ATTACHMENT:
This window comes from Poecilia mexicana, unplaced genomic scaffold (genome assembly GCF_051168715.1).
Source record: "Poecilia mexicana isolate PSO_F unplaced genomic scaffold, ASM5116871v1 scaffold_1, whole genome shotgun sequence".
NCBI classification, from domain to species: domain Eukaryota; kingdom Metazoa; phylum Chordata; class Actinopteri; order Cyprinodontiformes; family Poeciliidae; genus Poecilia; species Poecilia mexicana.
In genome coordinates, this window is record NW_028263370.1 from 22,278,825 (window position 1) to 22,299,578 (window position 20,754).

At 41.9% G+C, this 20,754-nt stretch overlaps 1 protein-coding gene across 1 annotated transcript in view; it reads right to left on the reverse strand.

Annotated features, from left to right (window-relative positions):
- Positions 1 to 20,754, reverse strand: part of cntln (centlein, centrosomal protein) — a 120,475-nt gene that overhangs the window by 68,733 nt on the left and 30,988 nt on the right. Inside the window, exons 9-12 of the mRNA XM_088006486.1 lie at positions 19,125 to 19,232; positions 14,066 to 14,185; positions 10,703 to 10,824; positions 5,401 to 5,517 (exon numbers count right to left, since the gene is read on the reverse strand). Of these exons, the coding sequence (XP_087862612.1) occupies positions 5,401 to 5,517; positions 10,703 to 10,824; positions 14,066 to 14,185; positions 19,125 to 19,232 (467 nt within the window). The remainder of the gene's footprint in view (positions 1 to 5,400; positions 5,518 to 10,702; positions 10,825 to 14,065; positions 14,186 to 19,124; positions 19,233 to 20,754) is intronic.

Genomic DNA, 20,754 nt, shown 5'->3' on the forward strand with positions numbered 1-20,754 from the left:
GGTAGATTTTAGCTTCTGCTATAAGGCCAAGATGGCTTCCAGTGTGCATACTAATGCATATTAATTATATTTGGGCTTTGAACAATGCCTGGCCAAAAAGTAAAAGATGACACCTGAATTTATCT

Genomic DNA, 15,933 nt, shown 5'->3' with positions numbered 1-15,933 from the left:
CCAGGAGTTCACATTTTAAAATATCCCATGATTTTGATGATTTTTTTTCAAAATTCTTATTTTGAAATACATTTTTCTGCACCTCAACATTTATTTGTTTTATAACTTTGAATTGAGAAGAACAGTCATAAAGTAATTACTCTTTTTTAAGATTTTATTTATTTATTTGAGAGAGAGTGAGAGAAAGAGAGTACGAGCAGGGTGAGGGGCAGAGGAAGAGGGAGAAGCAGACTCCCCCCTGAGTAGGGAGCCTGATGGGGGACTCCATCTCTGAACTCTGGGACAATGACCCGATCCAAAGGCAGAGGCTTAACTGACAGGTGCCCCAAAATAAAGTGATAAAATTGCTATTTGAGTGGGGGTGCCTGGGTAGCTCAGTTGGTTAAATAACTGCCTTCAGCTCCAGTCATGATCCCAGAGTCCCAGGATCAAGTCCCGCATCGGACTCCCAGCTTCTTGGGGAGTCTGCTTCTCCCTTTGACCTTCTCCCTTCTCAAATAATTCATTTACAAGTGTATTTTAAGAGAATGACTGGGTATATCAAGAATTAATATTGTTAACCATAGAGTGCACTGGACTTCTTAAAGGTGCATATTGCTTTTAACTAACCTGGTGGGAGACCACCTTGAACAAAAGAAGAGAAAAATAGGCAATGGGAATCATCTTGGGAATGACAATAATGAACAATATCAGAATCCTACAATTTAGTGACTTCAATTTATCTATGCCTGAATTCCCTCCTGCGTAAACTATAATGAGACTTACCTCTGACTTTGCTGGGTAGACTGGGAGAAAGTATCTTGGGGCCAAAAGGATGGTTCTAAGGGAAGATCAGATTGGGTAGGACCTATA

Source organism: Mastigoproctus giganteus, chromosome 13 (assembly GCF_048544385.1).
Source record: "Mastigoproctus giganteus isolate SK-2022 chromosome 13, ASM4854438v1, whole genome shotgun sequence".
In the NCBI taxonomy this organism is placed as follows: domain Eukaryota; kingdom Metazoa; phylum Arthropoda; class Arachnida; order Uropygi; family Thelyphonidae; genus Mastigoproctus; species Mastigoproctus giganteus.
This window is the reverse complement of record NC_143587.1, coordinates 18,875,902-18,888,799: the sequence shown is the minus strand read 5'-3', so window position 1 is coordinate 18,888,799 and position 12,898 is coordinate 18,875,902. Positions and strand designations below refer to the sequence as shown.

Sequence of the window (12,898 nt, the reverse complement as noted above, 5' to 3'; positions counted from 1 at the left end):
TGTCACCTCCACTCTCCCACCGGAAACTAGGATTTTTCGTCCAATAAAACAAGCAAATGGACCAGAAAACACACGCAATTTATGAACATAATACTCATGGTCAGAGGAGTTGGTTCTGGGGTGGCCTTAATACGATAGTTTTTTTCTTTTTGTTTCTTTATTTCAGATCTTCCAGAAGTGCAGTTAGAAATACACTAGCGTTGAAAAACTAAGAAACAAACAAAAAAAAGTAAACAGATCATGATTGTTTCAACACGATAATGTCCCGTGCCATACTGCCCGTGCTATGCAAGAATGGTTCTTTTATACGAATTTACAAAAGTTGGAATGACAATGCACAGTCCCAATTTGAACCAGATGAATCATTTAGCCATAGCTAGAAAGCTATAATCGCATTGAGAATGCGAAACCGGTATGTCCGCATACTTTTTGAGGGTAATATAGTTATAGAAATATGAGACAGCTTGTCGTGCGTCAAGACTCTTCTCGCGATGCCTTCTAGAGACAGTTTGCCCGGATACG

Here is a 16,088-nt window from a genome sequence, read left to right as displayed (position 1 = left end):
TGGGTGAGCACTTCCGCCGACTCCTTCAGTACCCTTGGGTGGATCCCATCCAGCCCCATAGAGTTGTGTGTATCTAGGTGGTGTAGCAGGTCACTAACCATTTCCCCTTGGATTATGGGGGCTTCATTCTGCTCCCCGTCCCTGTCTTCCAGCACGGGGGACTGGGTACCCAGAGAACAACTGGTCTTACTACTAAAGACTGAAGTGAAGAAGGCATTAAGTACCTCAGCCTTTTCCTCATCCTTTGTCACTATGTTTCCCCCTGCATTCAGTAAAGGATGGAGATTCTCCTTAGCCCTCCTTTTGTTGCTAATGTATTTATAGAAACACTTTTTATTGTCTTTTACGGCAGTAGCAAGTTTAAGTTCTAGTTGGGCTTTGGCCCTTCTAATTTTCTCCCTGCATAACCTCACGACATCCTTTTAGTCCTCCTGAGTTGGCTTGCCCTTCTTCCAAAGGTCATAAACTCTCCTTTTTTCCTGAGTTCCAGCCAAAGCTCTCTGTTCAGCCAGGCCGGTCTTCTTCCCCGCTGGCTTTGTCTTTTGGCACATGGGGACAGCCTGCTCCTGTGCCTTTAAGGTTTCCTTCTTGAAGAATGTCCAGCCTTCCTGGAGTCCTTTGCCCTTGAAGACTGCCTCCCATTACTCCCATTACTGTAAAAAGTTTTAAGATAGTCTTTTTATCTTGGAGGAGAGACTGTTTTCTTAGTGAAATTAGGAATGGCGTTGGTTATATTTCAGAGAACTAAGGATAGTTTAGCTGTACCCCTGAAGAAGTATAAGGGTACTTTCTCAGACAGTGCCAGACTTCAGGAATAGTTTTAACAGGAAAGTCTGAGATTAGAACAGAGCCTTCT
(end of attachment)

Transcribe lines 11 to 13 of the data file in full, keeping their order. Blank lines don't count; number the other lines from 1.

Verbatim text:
CCAGGAGTTCACATTTTAAAATATCCCATGATTTTGATGATTTTTTTTCAAAATTCTTATTTTGAAATACATTTTTCTGCACCTCAACATTTATTTGTTTTATAACTTTGAATTGAGAAGAACAGTCATAAAGTAATTACTCTTTTTTAAGATTTTATTTATTTATTTGAGAGAGAGTGAGAGAAAGAGAGTACGAGCAGGGTGAGGGGCAGAGGAAGAGGGAGAAGCAGACTCCCCCCTGAGTAGGGAGCCTGATGGGGGACTCCATCTCTGAACTCTGGGACAATGACCCGATCCAAAGGCAGAGGCTTAACTGACAGGTGCCCCAAAATAAAGTGATAAAATTGCTATTTGAGTGGGGGTGCCTGGGTAGCTCAGTTGGTTAAATAACTGCCTTCAGCTCCAGTCATGATCCCAGAGTCCCAGGATCAAGTCCCGCATCGGACTCCCAGCTTCTTGGGGAGTCTGCTTCTCCCTTTGACCTTCTCCCTTCTCAAATAATTCATTTACAAGTGTATTTTAAGAGAATGACTGGGTATATCAAGAATTAATATTGTTAACCATAGAGTGCACTGGACTTCTTAAAGGTGCATATTGCTTTTAACTAACCTGGTGGGAGACCACCTTGAACAAAAGAAGAGAAAAATAGGCAATGGGAATCATCTTGGGAATGACAATAATGAACAATATCAGAATCCTACAATTTAGTGACTTCAATTTATCTATGCCTGAATTCCCTCCTGCGTAAACTATAATGAGACTTACCTCTGACTTTGCTGGGTAGACTGGGAGAAAGTATCTTGGGGCCAAAAGGATGGTTCTAAGGGAAGATCAGATTGGGTAGGACCTATA

Source organism: Mastigoproctus giganteus, chromosome 13 (assembly GCF_048544385.1).
Source record: "Mastigoproctus giganteus isolate SK-2022 chromosome 13, ASM4854438v1, whole genome shotgun sequence".